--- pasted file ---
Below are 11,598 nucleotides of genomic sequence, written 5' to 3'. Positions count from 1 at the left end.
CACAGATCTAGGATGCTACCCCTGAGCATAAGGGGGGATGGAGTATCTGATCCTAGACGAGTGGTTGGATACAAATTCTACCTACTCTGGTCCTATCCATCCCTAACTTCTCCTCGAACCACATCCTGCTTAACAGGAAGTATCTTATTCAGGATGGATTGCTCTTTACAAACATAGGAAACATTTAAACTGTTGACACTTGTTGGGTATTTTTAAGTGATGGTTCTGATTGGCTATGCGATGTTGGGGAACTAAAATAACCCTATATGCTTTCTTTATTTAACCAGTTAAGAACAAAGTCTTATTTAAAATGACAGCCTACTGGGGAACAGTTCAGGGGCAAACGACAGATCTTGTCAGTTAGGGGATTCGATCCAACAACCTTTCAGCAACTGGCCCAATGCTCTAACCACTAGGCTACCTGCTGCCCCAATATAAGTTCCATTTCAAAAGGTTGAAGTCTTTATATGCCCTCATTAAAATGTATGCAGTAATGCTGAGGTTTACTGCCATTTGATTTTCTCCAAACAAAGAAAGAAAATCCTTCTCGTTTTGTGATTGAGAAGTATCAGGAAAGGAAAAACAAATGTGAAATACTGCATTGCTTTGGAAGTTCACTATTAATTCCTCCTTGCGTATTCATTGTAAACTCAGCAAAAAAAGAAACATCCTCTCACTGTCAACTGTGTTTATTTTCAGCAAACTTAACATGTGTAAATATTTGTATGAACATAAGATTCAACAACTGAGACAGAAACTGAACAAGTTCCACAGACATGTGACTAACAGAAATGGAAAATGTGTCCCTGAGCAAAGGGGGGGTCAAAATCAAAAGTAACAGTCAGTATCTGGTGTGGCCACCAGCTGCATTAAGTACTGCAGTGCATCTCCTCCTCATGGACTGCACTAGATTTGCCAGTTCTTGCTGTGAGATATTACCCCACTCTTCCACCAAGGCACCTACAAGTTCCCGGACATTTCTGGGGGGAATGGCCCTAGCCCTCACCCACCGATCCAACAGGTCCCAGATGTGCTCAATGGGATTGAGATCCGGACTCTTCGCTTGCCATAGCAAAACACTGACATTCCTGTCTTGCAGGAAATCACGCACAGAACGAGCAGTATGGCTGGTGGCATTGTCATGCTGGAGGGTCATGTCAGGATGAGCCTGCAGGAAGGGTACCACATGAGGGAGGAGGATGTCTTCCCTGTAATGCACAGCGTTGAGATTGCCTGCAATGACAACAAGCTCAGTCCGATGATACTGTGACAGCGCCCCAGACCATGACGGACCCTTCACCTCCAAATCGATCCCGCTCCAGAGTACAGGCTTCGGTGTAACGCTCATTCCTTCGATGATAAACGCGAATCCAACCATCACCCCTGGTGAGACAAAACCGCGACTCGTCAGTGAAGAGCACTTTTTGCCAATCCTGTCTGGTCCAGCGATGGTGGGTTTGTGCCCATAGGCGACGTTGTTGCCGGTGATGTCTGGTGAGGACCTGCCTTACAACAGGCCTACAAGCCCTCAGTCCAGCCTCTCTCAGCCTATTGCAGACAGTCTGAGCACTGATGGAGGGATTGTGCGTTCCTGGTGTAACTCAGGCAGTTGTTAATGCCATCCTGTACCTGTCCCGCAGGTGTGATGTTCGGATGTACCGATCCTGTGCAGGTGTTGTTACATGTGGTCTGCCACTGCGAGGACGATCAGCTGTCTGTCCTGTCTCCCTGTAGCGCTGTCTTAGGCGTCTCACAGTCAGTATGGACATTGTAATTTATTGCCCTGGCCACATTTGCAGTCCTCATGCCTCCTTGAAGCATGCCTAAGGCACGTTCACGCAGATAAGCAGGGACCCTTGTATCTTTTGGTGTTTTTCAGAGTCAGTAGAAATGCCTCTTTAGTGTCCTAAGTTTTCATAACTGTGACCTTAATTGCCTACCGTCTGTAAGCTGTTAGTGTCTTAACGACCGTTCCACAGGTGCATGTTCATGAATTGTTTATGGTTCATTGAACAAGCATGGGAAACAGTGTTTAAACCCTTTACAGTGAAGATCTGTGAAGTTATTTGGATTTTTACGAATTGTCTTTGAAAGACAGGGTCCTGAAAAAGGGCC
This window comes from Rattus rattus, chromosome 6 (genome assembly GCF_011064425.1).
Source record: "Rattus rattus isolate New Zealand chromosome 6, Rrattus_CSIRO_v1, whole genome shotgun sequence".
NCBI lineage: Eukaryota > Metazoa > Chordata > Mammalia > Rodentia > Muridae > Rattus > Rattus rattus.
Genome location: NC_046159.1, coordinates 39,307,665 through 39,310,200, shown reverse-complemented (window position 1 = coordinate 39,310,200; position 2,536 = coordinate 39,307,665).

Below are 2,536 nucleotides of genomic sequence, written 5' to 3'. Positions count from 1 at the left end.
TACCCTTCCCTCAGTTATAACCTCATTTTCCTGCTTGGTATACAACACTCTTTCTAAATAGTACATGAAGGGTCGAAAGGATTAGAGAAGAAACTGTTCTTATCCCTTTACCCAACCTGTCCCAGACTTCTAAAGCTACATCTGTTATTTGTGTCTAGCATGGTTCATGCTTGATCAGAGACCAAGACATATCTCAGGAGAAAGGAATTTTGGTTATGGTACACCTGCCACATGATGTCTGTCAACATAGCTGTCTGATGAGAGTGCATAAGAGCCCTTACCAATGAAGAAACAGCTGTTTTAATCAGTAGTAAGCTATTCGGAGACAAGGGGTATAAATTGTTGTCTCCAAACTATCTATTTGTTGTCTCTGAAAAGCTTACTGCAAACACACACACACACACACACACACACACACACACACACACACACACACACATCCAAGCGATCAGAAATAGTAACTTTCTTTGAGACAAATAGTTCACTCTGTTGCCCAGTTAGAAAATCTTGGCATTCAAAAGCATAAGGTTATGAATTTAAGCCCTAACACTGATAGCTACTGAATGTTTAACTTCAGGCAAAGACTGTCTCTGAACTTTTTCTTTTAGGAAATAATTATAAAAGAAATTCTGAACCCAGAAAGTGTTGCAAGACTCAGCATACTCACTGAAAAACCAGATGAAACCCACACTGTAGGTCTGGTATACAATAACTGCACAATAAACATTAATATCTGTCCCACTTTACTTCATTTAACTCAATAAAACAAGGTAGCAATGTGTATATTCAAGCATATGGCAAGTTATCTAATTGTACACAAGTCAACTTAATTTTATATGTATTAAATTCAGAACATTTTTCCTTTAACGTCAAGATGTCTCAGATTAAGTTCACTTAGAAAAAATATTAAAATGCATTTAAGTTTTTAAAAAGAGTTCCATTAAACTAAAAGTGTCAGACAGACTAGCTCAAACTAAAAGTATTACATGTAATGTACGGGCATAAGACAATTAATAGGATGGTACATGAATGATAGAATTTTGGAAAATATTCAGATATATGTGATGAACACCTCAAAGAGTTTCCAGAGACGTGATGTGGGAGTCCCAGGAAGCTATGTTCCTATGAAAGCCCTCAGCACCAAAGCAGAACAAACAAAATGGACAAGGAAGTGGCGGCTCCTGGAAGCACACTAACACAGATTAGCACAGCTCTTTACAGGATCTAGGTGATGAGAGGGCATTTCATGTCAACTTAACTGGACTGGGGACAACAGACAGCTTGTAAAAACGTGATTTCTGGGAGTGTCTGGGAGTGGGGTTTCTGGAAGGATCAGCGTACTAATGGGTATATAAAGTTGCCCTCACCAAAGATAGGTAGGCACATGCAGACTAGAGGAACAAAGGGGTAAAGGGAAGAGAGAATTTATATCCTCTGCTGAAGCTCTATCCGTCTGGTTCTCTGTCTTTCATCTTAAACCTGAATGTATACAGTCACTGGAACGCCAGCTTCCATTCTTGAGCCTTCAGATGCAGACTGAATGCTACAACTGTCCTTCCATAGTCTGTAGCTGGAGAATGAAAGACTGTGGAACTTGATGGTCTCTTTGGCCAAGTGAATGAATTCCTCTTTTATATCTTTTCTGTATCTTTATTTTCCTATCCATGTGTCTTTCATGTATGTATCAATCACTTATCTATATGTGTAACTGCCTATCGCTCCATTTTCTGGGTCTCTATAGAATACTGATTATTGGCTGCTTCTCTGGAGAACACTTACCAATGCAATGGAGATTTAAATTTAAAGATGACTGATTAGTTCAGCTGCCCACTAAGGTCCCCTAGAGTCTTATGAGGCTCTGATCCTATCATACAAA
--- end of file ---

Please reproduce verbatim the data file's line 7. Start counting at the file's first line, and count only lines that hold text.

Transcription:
Below are 2,536 nucleotides of genomic sequence, written 5' to 3'. Positions count from 1 at the left end.